DIW Roundup

Politik im Fokus

Unconditional basic income: an economic perspective

August 21, 2014 I Luke Haywood

A wide range of public figures from the social sciences, politics and business have proposed paying every citizen a fixed amount of income without means testing or work requirement. The idea is fascinating. Most recently, a widely reported crowd-funding initiative from Berlin collected €12,000 to finance one year’s worth of unconditional basic income for a randomly selected individual.


After introduction of a UBI, every citizen would be entitled to a payment of maybe €600 per month, however, there would be no social insurance payments based on unemployment, job-seeking or need. Most basic income proposals include financing through a relatively flat income or consumption tax. Social security contributions would be reduced, with pensions and health insurance paid for by general taxation. Two prominent UBI schemes that have been adapted to the German institutions include those put forward by the mediatic founder of pharmacy chain dm Götz Werner (Unternimm die Zukunft) and the Solidarisches Bürgergeld proposed by the head of the German economic research institute HWWI Thomas Straubhaar (Straubhaar 2008). Rather than evaluating specific basic income schemes, this contribution focuses on economic considerations that apply to a range of different schemes. The first part discusses pros and cons of a basic income. The second part highlights economic mechanisms that are often not fully appreciated in discussions on the basic income. The third part presents the resulting welfare analysis - who would benefit from a basic income, who would lose? Taking the distributional effects seriously raises questions of justice. In the final section, the prospects for adoption of a UBI in Germany are considered.


Advantages and Disadvantages of an Unconditional Basic income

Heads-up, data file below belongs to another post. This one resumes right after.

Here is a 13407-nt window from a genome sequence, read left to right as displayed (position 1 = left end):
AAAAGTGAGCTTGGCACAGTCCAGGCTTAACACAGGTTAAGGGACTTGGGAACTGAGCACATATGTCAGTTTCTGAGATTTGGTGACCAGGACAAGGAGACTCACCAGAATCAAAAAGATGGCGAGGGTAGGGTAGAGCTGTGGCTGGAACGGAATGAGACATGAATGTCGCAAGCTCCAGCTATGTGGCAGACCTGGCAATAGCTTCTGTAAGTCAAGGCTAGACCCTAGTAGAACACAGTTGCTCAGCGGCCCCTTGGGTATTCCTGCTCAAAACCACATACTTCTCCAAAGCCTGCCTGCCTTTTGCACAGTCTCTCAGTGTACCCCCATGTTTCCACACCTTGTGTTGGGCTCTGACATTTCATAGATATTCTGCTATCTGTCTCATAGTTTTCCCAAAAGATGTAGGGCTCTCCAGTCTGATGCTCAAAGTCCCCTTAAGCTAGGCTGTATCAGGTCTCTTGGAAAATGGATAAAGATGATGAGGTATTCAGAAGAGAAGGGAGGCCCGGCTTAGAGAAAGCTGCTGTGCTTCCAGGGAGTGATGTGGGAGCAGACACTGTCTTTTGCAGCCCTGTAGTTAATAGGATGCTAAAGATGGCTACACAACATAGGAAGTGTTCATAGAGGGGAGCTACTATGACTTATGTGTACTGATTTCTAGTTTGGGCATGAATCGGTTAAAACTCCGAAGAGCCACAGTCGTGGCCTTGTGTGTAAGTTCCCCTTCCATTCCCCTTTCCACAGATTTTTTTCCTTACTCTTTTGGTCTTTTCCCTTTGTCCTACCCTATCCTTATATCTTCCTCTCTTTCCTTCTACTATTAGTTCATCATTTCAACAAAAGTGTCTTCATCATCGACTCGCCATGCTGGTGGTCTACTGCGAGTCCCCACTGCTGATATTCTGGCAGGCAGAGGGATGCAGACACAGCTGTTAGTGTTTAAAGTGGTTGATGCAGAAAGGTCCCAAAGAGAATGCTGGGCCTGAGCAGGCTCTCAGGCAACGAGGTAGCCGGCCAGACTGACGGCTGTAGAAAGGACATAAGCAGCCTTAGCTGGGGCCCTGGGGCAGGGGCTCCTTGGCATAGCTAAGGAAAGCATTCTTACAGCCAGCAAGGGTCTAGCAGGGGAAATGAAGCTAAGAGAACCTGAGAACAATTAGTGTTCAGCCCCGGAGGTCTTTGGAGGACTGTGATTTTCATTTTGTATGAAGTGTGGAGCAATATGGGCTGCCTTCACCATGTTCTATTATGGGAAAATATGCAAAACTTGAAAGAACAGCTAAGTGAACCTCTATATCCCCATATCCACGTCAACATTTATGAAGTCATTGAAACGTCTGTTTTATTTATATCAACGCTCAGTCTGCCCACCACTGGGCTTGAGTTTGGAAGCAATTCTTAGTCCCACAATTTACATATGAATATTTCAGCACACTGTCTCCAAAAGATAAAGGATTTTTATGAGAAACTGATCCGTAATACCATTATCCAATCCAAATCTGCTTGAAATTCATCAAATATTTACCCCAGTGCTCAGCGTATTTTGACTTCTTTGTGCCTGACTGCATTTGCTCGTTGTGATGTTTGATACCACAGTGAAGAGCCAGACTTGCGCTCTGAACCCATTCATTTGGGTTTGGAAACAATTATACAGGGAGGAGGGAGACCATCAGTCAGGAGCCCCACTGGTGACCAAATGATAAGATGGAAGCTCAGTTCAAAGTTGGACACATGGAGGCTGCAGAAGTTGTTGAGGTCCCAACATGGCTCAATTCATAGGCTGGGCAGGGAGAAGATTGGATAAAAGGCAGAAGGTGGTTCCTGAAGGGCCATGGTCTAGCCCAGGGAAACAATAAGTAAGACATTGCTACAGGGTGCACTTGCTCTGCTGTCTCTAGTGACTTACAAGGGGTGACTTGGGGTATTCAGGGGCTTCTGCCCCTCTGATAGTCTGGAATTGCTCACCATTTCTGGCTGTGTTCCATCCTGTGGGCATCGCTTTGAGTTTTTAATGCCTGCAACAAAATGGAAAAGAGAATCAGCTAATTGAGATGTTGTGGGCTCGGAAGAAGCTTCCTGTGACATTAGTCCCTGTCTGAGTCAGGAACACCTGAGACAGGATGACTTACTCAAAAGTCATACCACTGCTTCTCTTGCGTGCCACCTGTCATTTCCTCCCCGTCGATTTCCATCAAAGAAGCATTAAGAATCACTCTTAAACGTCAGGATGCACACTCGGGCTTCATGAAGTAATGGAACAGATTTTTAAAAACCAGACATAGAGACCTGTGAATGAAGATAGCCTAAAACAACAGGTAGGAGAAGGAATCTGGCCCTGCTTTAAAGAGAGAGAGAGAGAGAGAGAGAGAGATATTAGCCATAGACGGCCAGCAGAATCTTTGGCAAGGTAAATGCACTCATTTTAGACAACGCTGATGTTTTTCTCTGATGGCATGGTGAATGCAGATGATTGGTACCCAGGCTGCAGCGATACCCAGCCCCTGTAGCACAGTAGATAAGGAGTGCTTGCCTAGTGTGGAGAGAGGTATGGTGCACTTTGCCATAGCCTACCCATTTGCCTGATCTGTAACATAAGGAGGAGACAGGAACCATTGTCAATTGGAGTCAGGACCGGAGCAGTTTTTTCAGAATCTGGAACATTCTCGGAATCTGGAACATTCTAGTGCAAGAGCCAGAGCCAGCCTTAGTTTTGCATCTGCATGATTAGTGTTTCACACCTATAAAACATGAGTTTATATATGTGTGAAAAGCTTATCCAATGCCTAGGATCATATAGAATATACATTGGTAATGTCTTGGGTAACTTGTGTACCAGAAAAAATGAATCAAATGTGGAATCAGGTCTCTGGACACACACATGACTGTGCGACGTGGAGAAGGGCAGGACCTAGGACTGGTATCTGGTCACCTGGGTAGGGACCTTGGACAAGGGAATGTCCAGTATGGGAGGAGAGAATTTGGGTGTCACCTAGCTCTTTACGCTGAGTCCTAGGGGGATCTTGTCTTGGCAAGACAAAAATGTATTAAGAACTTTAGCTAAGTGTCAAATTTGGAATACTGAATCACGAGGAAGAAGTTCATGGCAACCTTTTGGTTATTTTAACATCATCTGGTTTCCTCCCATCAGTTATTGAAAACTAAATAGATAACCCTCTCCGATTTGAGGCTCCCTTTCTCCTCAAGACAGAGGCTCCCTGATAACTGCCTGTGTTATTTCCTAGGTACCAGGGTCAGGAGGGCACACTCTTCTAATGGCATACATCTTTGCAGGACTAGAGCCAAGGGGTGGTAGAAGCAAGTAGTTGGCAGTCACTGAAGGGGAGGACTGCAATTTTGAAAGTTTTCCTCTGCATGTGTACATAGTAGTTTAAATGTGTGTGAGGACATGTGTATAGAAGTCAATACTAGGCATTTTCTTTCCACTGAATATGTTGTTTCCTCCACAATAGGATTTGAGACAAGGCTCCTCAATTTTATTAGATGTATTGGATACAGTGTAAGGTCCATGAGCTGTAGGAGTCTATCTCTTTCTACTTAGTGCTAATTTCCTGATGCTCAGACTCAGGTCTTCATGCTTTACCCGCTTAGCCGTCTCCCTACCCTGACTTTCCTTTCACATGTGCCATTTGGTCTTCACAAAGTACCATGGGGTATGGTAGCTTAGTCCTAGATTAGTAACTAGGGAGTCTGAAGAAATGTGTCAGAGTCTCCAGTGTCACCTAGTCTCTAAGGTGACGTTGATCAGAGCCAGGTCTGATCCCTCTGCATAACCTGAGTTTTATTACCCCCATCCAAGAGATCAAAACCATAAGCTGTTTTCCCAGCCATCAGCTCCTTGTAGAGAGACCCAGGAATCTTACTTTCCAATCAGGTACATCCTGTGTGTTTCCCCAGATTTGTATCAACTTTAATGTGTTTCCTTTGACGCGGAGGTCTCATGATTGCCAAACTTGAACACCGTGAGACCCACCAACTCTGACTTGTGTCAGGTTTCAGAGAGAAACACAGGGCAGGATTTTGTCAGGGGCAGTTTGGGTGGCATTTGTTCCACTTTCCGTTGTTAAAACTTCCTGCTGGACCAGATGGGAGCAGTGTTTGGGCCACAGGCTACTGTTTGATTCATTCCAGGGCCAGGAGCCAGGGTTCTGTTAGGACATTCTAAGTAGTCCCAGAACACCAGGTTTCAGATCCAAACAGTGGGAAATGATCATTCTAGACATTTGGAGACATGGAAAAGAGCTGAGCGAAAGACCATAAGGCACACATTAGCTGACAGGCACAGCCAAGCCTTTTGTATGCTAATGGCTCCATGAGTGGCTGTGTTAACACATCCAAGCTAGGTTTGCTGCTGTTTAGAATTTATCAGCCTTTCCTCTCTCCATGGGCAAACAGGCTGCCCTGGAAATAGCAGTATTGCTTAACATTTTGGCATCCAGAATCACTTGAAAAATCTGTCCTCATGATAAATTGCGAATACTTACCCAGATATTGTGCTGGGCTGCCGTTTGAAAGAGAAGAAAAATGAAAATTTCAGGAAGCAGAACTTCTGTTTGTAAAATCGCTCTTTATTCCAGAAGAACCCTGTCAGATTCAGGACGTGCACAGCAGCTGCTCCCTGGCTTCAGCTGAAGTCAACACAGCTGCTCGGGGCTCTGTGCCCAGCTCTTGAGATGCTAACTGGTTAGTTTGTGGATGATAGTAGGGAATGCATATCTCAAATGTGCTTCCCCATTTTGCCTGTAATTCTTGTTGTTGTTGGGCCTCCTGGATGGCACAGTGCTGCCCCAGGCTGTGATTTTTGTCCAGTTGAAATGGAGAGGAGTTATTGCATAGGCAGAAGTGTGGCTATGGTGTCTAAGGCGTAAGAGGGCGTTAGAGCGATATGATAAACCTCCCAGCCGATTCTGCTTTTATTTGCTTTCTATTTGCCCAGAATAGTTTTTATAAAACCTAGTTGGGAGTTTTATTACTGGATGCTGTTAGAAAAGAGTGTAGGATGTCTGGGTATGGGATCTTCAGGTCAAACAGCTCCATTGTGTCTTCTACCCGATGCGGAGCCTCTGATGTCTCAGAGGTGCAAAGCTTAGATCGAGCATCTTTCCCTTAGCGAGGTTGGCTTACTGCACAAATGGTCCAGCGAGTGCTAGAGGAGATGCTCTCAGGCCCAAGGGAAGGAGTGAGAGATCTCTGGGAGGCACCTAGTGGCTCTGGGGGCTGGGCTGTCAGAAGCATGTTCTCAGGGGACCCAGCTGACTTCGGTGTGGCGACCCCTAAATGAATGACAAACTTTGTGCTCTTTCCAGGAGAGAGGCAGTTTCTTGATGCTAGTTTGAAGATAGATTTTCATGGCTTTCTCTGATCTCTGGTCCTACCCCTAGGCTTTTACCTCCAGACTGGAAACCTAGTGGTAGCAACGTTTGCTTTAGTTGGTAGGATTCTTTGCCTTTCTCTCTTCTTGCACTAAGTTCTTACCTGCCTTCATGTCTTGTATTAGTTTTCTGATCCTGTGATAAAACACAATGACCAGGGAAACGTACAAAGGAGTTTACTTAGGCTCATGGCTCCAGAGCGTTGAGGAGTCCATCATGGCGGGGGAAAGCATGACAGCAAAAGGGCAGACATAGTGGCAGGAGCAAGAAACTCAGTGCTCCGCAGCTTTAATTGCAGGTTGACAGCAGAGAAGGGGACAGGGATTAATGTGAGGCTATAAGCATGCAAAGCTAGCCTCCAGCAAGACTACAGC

Proponents of the UBI argue that it is more efficient compared to current social insurance systems, whilst at the same time enabling a more just distribution. Additionally, it is intended to provide citizens with opportunities outside the labour market (Santens 2014, Van Parijs 2013). First, a UBI can address poverty. Under this premise, a recent UNICEF report studied a limited monthly Child Basic Income of €50 per child in all EU countries funded by a flat tax of 0.2% on all EU incomes. Child poverty could be reduced substantially (Levy et al. 2013). In Germany, child benefits are already paid unconditionally - an exception in the current system. Secondly, a UBI could remove so-called poverty traps inherent in a tax and benefit system in which benefits are rapidly withdrawn on taking up work, thus “reducing unemployment without increasing poverty” (Lehmann 2003). Thirdly, the current highly complex tax-and benefit system generates large administrative costs, as well as uncertainty, stress and stigma for the benefit recipients (by means-testing, monitoring work requirements and tracking the family ties). These user costs have raised concerns about the low take-up rates of certain benefits (Atkinson 2011). Welfare consequences can be serious when the conditions attached to welfare payments are breached (as a recent case in the UK shows). Finally, a UBI is intended to enable individuals to pursue social, artistic or family activities by overcoming material needs of the most basic kind.